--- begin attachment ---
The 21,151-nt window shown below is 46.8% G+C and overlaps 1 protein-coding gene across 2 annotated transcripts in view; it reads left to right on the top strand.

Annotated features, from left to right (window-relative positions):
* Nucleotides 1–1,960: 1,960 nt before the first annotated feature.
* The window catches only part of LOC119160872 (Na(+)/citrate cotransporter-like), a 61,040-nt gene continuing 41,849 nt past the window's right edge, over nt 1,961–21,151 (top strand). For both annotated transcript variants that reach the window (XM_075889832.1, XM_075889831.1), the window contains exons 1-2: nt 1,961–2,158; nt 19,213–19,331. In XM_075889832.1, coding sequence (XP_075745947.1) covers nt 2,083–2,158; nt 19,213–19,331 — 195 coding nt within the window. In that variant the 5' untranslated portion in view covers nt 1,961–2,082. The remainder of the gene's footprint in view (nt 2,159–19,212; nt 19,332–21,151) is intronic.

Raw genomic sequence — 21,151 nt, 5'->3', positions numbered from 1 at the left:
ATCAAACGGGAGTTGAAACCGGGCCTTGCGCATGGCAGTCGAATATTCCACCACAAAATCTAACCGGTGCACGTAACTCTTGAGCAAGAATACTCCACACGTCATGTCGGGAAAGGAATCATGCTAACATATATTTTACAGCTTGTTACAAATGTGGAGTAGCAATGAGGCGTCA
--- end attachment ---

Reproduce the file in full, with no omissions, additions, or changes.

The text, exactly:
The 21,151-nt window shown below is 46.8% G+C and overlaps 1 protein-coding gene across 2 annotated transcripts in view; it reads left to right on the top strand.

Annotated features, from left to right (window-relative positions):
* Nucleotides 1–1,960: 1,960 nt before the first annotated feature.
* The window catches only part of LOC119160872 (Na(+)/citrate cotransporter-like), a 61,040-nt gene continuing 41,849 nt past the window's right edge, over nt 1,961–21,151 (top strand). For both annotated transcript variants that reach the window (XM_075889832.1, XM_075889831.1), the window contains exons 1-2: nt 1,961–2,158; nt 19,213–19,331. In XM_075889832.1, coding sequence (XP_075745947.1) covers nt 2,083–2,158; nt 19,213–19,331 — 195 coding nt within the window. In that variant the 5' untranslated portion in view covers nt 1,961–2,082. The remainder of the gene's footprint in view (nt 2,159–19,212; nt 19,332–21,151) is intronic.

Raw genomic sequence — 21,151 nt, 5'->3', positions numbered from 1 at the left:
ATCAAACGGGAGTTGAAACCGGGCCTTGCGCATGGCAGTCGAATATTCCACCACAAAATCTAACCGGTGCACGTAACTCTTGAGCAAGAATACTCCACACGTCATGTCGGGAAAGGAATCATGCTAACATATATTTTACAGCTTGTTACAAATGTGGAGTAGCAATGAGGCGTCA